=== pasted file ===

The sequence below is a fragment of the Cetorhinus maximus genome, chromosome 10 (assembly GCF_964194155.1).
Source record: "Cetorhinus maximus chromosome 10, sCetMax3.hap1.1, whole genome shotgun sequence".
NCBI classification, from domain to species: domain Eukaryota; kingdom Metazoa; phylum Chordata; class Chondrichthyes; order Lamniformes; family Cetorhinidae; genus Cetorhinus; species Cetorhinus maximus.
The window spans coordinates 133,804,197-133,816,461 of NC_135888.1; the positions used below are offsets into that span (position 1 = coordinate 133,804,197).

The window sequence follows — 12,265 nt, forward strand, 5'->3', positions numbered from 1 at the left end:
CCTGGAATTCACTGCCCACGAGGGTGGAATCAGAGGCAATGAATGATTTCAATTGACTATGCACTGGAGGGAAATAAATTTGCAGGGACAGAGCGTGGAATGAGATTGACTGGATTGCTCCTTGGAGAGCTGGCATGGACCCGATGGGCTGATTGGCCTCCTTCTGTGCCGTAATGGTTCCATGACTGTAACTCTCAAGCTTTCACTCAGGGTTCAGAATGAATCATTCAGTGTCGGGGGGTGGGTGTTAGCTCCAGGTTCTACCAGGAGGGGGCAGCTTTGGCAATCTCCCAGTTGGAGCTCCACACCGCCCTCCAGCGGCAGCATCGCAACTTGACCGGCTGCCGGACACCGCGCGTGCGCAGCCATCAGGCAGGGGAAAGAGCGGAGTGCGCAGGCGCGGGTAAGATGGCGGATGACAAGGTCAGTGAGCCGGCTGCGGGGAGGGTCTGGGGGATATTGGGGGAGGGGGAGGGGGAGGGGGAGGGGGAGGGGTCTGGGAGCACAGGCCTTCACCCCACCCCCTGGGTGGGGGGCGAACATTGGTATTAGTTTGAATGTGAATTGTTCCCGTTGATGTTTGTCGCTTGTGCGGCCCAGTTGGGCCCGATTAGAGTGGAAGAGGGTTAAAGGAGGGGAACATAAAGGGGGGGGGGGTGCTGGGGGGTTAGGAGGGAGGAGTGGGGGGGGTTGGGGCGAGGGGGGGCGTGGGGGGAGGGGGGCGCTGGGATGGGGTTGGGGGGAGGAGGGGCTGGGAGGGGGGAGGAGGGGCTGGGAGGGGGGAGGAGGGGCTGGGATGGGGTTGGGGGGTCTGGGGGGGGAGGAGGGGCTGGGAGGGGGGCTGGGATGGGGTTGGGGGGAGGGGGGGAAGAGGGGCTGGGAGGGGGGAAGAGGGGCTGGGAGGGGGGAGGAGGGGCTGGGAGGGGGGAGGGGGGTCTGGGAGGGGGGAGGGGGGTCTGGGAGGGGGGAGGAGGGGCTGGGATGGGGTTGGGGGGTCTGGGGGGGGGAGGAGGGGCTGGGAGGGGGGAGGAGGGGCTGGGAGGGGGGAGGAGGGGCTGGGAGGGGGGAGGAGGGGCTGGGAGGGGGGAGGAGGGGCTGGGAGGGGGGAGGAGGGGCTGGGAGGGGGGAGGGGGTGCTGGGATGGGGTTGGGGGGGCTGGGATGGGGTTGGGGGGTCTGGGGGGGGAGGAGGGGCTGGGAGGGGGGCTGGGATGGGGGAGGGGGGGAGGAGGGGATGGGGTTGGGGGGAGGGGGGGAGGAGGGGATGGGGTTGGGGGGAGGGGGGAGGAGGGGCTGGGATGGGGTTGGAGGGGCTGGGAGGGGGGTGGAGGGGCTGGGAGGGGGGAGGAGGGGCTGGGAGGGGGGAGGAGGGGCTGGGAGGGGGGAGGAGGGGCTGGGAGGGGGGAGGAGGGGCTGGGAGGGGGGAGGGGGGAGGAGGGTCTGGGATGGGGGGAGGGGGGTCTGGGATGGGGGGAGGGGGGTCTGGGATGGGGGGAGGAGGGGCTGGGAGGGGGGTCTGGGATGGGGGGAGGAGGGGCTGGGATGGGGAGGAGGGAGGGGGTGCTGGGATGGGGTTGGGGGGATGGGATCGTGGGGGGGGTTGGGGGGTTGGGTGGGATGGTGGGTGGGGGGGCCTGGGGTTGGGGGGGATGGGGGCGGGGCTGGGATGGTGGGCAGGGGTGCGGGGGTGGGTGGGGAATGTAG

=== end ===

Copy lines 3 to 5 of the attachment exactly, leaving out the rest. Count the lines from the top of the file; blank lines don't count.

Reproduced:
NCBI classification, from domain to species: domain Eukaryota; kingdom Metazoa; phylum Chordata; class Chondrichthyes; order Lamniformes; family Cetorhinidae; genus Cetorhinus; species Cetorhinus maximus.
The window spans coordinates 133,804,197-133,816,461 of NC_135888.1; the positions used below are offsets into that span (position 1 = coordinate 133,804,197).

The window sequence follows — 12,265 nt, forward strand, 5'->3', positions numbered from 1 at the left end: